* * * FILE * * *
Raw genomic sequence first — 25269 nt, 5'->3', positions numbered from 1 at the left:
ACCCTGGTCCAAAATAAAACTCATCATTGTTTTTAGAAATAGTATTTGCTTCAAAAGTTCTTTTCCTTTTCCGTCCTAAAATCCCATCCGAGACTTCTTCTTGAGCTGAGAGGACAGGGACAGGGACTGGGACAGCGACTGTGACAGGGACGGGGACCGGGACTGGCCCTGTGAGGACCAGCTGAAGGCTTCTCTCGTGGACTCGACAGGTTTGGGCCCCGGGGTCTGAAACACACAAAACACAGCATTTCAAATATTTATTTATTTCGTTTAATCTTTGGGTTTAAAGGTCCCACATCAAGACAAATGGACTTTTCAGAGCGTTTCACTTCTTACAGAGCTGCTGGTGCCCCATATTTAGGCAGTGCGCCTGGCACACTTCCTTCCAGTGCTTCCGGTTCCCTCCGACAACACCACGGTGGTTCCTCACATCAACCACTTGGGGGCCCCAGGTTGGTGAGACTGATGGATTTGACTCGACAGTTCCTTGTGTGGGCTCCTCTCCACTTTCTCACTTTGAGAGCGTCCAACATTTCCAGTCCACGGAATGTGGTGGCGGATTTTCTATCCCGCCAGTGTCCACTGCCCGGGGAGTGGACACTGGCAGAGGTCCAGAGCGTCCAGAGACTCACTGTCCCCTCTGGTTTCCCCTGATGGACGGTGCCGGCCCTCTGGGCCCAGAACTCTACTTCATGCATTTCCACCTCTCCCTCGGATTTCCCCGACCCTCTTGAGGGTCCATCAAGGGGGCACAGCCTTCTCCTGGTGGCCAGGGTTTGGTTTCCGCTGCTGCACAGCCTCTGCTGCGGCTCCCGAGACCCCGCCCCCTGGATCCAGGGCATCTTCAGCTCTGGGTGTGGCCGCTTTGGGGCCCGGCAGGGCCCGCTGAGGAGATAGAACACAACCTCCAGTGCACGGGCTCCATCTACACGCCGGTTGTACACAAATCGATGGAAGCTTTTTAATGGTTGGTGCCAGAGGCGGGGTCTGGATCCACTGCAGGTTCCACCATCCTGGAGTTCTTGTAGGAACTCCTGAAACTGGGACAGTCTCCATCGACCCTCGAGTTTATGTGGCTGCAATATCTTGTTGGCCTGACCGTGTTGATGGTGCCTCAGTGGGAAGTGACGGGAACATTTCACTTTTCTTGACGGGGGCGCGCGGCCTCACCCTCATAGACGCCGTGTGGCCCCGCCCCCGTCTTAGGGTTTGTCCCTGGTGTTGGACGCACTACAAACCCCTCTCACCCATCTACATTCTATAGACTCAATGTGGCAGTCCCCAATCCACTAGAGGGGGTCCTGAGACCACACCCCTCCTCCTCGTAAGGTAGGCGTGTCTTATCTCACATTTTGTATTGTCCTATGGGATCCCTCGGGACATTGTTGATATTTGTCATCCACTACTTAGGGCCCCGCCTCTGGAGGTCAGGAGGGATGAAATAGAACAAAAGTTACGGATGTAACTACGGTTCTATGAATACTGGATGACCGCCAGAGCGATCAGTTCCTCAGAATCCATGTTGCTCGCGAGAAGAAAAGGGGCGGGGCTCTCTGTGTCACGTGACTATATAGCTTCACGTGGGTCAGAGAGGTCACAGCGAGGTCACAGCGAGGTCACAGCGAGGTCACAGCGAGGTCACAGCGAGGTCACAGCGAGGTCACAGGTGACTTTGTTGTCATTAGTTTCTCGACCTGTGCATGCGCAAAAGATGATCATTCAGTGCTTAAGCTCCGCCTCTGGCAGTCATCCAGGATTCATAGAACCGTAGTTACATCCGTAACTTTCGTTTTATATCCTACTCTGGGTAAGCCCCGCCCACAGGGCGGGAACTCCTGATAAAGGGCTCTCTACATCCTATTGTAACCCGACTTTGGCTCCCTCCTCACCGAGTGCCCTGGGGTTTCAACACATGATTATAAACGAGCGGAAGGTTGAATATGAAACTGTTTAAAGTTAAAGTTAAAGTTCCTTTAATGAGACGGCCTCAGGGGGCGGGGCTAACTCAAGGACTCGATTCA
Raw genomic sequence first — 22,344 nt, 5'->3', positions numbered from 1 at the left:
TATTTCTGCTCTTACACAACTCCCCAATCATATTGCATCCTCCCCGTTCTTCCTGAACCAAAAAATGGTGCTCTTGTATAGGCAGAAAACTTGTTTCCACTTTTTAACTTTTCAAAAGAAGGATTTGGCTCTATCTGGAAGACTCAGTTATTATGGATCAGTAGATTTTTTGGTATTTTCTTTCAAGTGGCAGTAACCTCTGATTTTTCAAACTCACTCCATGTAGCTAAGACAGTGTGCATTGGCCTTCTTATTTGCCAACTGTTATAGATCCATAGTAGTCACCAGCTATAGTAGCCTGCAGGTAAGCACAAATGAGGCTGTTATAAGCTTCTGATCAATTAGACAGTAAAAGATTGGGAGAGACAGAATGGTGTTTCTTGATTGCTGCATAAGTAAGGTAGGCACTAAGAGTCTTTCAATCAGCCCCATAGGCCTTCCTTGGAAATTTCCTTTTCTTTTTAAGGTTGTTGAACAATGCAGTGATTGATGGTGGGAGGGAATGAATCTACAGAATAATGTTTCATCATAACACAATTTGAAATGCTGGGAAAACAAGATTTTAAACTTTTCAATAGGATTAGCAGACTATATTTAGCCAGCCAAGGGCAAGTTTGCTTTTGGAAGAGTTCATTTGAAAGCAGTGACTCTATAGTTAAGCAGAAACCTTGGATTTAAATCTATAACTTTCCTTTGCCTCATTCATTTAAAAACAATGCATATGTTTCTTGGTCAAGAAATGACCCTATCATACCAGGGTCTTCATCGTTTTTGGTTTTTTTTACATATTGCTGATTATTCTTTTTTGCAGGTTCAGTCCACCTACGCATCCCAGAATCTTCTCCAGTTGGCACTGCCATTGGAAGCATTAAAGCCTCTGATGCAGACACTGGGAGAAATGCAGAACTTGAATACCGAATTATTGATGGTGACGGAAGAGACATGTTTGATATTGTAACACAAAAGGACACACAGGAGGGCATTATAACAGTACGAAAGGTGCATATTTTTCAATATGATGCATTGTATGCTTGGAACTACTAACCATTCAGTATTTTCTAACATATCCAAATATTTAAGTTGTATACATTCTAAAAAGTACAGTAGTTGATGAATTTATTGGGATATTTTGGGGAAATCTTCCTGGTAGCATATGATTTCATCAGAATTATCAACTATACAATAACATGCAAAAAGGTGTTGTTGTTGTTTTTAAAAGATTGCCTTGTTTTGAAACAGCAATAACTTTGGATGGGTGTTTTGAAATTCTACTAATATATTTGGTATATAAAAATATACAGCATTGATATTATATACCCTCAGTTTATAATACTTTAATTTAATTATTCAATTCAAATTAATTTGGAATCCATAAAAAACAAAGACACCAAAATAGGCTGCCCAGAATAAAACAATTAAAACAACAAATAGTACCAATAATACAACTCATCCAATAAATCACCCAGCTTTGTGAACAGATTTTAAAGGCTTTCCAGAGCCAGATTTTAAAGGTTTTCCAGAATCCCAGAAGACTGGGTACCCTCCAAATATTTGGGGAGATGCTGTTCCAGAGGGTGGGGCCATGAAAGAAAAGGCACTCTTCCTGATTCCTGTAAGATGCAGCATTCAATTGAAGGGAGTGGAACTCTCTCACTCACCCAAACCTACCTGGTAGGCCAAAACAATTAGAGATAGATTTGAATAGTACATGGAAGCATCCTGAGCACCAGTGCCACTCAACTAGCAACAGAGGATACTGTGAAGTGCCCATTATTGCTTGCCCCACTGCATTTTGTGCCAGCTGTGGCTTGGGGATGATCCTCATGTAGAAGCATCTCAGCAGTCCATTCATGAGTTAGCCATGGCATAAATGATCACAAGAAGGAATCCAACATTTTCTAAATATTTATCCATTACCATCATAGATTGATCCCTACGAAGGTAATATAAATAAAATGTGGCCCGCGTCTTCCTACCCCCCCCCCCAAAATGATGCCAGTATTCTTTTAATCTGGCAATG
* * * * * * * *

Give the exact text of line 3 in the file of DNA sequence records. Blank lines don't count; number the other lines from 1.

Raw genomic sequence first — 22,344 nt, 5'->3', positions numbered from 1 at the left: